That morning, I went out and bought a camera instead of a gun…
After my car broke down last night just outside the city, I walked into this strange lone building looking for some help. The building was empty, only a big room painted red was filled with men, only men—they were beautiful, their hands stilled in graceful positions, their bodies stuck in a slanted rhyme, their eyes at times fearful, expectant at other times. They were on an open stage.
I almost went up to feel their elegant shapes but they started moving in circles, dancing so exquisitely to sudden music that I stopped and kept watching their sensual and sorrowful movement. My eyes, for some time, blurred other men and focused on a single figure translating itself into soft geometry: the arabesque of his body left me almost without speech.
I still remember the sound of my own pulse which, with each beat, kept rising, until the moving void of his eyes left me with a sense of vertigo. I balanced myself by holding on to the old steel railings and my sight paused at another young man’s melancholy stillness, his head bowed in fear, and the back of his neck shimmering helplessly violet-green like a pigeon’s, as if ready to be twisted.
I still remember the sound of my own pulse which, with each beat, kept rising, until the moving void of his eyes left me with a sense of vertigo.
His hidden face and static body reminded me of a photograph I had taken last year, while waiting to buy tickets to the Louvre, where light softens itself in the summer evenings, or so it seems. This photo was of four men perhaps unknown to each other, none of whose faces were visible: a man in a pale lavender t-shirt and grey crop pants with what seemed like white socks walking almost out of the frame; the man in the centre, in a black t-shirt with a monochrome image of a woman, whose pale arms, peppered with hair, cuts between two beautifully toned legs of who could only have been a boy wearing a green t-shirt with something red.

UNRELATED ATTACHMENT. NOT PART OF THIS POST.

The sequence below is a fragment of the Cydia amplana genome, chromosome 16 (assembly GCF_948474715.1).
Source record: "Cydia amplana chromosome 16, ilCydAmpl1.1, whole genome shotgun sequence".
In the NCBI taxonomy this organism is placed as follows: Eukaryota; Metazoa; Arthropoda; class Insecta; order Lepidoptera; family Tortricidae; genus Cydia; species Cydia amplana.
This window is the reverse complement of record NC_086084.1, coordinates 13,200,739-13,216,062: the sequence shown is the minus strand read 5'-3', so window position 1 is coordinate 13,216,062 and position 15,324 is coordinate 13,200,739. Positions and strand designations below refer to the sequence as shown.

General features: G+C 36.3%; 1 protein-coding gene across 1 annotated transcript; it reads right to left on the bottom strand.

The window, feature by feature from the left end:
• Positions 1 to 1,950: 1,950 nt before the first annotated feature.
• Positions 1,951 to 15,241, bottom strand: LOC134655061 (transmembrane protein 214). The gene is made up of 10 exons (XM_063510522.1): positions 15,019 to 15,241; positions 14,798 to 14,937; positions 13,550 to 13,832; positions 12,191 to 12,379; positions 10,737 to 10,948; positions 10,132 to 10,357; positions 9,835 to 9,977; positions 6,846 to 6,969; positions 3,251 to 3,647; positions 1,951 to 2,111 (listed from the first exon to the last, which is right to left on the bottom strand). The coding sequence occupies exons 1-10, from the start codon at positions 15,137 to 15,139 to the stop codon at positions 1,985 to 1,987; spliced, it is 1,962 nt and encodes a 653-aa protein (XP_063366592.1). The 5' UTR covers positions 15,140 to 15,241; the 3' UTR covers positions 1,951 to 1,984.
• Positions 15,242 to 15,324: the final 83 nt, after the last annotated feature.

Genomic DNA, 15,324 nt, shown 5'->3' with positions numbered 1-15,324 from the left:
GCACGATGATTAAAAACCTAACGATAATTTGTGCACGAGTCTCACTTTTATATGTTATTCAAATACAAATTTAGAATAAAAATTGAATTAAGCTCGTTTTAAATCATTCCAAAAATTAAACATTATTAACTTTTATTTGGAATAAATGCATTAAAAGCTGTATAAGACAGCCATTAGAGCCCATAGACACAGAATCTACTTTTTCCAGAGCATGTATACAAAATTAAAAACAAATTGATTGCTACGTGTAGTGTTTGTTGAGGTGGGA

Behind him is another man in dark indigo and denim colours, forever about to walk into the frame with his Burberry jacket resting on a bag. Faces of the last three men are hidden behind a signboard that does not reveal its message in the photograph.
Some nights, I dream about that evening, about the scene after the photograph, about an unstill time where the men’s faces are revealed and they are free to go anywhere outside the image. I have a fantasy about which I had written to an old boyfriend: one night I will delete all my photographs and let free all the moments I have caught, all the men I have captured.
One night I will delete all my photographs and let free all the moments I have caught, all the men I have captured.
Right after I thought I should leave, I noticed that the music had changed while I was thinking about another evening, and the men were now clothed in feathers. Many feathered men were dancing, changing forms, and running around so defenselessly, on the stage that now looked like a forest.
I wondered what I was doing there watching all of them from a distance, when I saw a small, semi-automatic pistol with a mother-of-pearl grip resting on a corner chair. I thought about all the times I had wanted to shoot men—which were too many to remember—and that one unbearable morning when again an auto driver in Delhi didn’t take a road I had asked him to, leaving me feeling powerless and almost humiliated. That morning, I went out and bought a camera instead of a gun.
I looked at all the beautiful men from the rear sight of the pistol that was now in my hand, and settled on a boy perhaps my own age, about 25 or 26. I caressed his dancing nightingale like body by just watching from a distance. I kept looking at him, for who knows how long, until my own hunting stance disgusted me and the old Hindi song started playing, in my mind, on loop: “The hunter has fallen in love with the bulbul. The hunter has fallen in love with the bulbul.”
I looked at all the beautiful men from the rear sight of the pistol that was now in my hand, and settled on a boy perhaps my own age, about 25 or 26.
In the morning today, I woke up with the same heart that was beating so loudly last night. I don’t remember what happened after that, or how I got home without my car, or whether I finally pulled the trigger or not.